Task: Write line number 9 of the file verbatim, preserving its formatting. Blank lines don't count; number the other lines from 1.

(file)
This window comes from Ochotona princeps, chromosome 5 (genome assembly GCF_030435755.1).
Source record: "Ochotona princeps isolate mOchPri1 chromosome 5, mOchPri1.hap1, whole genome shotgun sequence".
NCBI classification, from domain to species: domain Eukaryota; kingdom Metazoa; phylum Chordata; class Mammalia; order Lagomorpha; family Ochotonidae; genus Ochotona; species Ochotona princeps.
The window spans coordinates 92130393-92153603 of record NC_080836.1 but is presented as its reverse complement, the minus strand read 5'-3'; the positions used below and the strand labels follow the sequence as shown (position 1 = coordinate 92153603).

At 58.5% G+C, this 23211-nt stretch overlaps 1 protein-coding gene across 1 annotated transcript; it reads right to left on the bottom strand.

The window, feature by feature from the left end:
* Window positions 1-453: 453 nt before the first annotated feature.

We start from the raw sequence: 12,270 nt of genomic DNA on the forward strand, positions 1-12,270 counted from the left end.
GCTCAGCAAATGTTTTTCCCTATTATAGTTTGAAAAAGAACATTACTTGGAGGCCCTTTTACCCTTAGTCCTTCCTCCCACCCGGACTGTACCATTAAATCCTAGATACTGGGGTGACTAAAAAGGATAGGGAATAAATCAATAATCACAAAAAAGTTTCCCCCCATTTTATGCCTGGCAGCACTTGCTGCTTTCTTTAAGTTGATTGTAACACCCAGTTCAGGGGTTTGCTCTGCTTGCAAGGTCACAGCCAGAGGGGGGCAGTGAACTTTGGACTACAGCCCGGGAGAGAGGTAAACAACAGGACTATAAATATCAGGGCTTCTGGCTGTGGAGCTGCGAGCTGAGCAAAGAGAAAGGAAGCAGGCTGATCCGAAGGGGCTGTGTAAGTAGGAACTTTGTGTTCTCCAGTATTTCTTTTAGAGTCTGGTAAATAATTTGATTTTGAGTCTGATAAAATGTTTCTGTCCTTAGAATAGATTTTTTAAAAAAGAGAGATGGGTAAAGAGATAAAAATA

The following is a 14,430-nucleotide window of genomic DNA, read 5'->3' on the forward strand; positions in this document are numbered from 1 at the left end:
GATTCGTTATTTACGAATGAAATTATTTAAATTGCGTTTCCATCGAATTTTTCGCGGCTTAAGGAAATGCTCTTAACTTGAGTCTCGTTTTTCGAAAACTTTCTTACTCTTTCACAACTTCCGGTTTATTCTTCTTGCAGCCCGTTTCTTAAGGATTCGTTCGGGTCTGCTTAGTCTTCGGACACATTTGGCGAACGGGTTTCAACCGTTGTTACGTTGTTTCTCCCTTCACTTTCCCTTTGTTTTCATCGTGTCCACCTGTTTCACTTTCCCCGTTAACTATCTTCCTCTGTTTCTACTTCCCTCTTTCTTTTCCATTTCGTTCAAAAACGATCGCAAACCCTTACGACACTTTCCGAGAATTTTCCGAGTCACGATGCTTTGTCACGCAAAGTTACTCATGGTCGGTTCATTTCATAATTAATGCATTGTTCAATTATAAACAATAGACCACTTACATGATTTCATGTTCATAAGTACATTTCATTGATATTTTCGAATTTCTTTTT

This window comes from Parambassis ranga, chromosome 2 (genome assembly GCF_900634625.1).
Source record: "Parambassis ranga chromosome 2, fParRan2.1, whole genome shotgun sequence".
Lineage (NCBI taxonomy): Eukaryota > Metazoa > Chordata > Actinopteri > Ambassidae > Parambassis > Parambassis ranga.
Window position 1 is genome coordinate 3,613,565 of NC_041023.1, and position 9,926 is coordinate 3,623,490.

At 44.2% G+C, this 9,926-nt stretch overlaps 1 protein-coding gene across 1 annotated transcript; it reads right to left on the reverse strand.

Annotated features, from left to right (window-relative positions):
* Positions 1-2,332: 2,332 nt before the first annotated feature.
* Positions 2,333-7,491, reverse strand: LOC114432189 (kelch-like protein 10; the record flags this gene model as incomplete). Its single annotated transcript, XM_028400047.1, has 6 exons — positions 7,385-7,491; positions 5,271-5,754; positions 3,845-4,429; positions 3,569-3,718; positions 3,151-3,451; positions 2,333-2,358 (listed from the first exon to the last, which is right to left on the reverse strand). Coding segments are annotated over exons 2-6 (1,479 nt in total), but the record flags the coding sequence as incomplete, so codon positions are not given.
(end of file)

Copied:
GCTCAGCAAATGTTTTTCCCTATTATAGTTTGAAAAAGAACATTACTTGGAGGCCCTTTTACCCTTAGTCCTTCCTCCCACCCGGACTGTACCATTAAATCCTAGATACTGGGGTGACTAAAAAGGATAGGGAATAAATCAATAATCACAAAAAAGTTTCCCCCCATTTTATGCCTGGCAGCACTTGCTGCTTTCTTTAAGTTGATTGTAACACCCAGTTCAGGGGTTTGCTCTGCTTGCAAGGTCACAGCCAGAGGGGGGCAGTGAACTTTGGACTACAGCCCGGGAGAGAGGTAAACAACAGGACTATAAATATCAGGGCTTCTGGCTGTGGAGCTGCGAGCTGAGCAAAGAGAAAGGAAGCAGGCTGATCCGAAGGGGCTGTGTAAGTAGGAACTTTGTGTTCTCCAGTATTTCTTTTAGAGTCTGGTAAATAATTTGATTTTGAGTCTGATAAAATGTTTCTGTCCTTAGAATAGATTTTTTAAAAAAGAGAGATGGGTAAAGAGATAAAAATA